PloS one 2017 08 2212(8) e0183496 doi 10.1371/journal.pone.0183496
Although human T-lymphotropic virus (HTLV) is transmitted via the same routes as human immunodeficiency virus (HIV), its worldwide seroprevalence differs drastically because HTLV is transmitted mainly via infected cells rather than free virus. The sharing of needles and other equipment places people who inject drugs (PWID) at particularly high-risk for such blood-borne diseases.
To validate the methodology used to process and analyze the dried blood spots (DBS) utilized in the study, dried serum spots (DSS) with dilutions of sera from known HTLV infected individuals were analyzed by ELISA and Western blot. DBS collected between 2011 and 2015 from 2,077 PWID in eight German cities recruited by respondent-driven sampling were tested for HTLV-specific antibodies.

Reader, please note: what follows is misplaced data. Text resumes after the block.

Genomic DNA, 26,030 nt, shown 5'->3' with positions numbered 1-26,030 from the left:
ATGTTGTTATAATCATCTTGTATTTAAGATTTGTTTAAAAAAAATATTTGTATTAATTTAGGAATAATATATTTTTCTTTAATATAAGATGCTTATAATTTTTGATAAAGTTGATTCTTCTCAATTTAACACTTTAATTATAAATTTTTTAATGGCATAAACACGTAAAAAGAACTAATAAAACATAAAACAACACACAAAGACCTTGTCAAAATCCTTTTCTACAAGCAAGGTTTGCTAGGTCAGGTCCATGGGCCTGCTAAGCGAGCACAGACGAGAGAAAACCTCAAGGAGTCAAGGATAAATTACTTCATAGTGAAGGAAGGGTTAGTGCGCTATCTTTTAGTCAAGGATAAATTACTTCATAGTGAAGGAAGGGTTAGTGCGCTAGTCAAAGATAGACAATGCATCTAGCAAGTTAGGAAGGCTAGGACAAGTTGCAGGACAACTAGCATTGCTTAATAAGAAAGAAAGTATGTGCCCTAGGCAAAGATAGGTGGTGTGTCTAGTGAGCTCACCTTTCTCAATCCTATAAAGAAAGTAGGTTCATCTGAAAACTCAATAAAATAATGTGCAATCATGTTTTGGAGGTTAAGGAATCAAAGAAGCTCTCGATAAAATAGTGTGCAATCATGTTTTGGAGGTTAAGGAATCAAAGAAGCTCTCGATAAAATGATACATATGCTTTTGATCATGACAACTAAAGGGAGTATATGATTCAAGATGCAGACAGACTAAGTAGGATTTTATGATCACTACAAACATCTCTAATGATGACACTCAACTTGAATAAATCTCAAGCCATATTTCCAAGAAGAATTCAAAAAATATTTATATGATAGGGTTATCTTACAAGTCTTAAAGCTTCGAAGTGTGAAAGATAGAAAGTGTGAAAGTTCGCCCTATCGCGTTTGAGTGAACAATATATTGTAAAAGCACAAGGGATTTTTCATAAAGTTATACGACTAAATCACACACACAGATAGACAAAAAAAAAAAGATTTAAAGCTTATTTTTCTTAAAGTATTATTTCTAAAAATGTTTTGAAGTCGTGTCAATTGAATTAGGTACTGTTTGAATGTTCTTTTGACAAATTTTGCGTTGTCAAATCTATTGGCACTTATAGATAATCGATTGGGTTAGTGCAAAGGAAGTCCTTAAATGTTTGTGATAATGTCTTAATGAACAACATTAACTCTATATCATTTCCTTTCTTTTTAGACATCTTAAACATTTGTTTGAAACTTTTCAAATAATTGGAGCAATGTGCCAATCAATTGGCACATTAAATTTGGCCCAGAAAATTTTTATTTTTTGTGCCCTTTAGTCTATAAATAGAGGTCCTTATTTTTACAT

The validation demonstrated that the use of DSS allowed identification of samples with even low titers of HTLV-specific antibodies, although a confirmatory Western blot with an additional venous blood sample would often be required. Despite numerous HIV and HCV positive individuals being identified within the study population, none tested positive for HTLV.
While the HIV and HCV prevalences in German PWID are comparable to those in other European countries, the very low prevalence of HTLV reflects the situation in the general population.